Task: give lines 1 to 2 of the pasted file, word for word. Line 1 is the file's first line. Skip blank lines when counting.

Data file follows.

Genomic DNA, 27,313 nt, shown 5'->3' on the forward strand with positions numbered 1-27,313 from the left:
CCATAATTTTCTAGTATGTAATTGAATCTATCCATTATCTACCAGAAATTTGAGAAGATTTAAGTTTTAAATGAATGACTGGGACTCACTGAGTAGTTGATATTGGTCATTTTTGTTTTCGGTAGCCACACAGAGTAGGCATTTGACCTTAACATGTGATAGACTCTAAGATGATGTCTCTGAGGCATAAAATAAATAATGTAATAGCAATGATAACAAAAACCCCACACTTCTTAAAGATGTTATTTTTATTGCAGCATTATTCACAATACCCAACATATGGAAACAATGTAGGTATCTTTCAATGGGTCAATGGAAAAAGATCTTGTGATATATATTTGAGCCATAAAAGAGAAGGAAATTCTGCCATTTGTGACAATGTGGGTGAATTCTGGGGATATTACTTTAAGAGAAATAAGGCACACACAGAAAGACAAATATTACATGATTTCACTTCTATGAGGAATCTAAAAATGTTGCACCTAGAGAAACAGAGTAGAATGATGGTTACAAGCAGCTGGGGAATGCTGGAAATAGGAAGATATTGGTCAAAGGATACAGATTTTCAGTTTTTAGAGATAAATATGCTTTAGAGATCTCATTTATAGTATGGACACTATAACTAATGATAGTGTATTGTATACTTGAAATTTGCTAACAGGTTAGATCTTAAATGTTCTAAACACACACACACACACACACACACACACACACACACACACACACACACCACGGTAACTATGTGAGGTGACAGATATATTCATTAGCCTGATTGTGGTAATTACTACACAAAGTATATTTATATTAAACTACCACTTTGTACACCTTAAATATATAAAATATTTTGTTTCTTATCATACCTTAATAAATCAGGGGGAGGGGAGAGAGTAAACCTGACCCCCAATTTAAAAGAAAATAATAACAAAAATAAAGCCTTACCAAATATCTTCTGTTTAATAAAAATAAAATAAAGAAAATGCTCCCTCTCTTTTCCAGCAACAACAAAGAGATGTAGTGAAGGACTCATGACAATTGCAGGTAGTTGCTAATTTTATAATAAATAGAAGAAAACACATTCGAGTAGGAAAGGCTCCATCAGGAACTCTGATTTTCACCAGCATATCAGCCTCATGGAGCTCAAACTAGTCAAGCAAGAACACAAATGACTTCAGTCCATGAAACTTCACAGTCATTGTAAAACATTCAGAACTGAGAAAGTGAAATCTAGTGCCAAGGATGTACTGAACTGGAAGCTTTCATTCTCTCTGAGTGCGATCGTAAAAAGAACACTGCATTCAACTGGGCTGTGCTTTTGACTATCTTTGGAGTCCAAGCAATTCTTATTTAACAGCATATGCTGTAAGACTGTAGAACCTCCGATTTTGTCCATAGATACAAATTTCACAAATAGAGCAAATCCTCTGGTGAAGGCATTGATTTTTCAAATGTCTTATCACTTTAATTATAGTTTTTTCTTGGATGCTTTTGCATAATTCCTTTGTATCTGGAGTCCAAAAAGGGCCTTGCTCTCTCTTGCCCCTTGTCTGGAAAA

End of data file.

Genomic DNA, 27,313 nt, shown 5'->3' on the forward strand with positions numbered 1-27,313 from the left:
CCATAATTTTCTAGTATGTAATTGAATCTATCCATTATCTACCAGAAATTTGAGAAGATTTAAGTTTTAAATGAATGACTGGGACTCACTGAGTAGTTGATATTGGTCATTTTTGTTTTCGGTAGCCACACAGAGTAGGCATTTGACCTTAACATGTGATAGACTCTAAGATGATGTCTCTGAGGCATAAAATAAATAATGTAATAGCAATGATAACAAAAACCCCACACTTCTTAAAGATGTTATTTTTATTGCAGCATTATTCACAATACCCAACATATGGAAACAATGTAGGTATCTTTCAATGGGTCAATGGAAAAAGATCTTGTGATATATATTTGAGCCATAAAAGAGAAGGAAATTCTGCCATTTGTGACAATGTGGGTGAATTCTGGGGATATTACTTTAAGAGAAATAAGGCACACACAGAAAGACAAATATTACATGATTTCACTTCTATGAGGAATCTAAAAATGTTGCACCTAGAGAAACAGAGTAGAATGATGGTTACAAGCAGCTGGGGAATGCTGGAAATAGGAAGATATTGGTCAAAGGATACAGATTTTCAGTTTTTAGAGATAAATATGCTTTAGAGATCTCATTTATAGTATGGACACTATAACTAATGATAGTGTATTGTATACTTGAAATTTGCTAACAGGTTAGATCTTAAATGTTCTAAACACACACACACACACACACACACACACACACACACACACACACACACCACGGTAACTATGTGAGGTGACAGATATATTCATTAGCCTGATTGTGGTAATTACTACACAAAGTATATTTATATTAAACTACCACTTTGTACACCTTAAATATATAAAATATTTTGTTTCTTATCATACCTTAATAAATCAGGGGGAGGGGAGAGAGTAAACCTGACCCCCAATTTAAAAGAAAATAATAACAAAAATAAAGCCTTACCAAATATCTTCTGTTTAATAAAAATAAAATAAAGAAAATGCTCCCTCTCTTTTCCAGCAACAACAAAGAGATGTAGTGAAGGACTCATGACAATTGCAGGTAGTTGCTAATTTTATAATAAATAGAAGAAAACACATTCGAGTAGGAAAGGCTCCATCAGGAACTCTGATTTTCACCAGCATATCAGCCTCATGGAGCTCAAACTAGTCAAGCAAGAACACAAATGACTTCAGTCCATGAAACTTCACAGTCATTGTAAAACATTCAGAACTGAGAAAGTGAAATCTAGTGCCAAGGATGTACTGAACTGGAAGCTTTCATTCTCTCTGAGTGCGATCGTAAAAAGAACACTGCATTCAACTGGGCTGTGCTTTTGACTATCTTTGGAGTCCAAGCAATTCTTATTTAACAGCATATGCTGTAAGACTGTAGAACCTCCGATTTTGTCCATAGATACAAATTTCACAAATAGAGCAAATCCTCTGGTGAAGGCATTGATTTTTCAAATGTCTTATCACTTTAATTATAGTTTTTTCTTGGATGCTTTTGCATAATTCCTTTGTATCTGGAGTCCAAAAAGGGCCTTGCTCTCTCTTGCCCCTTGTCTGGAAAA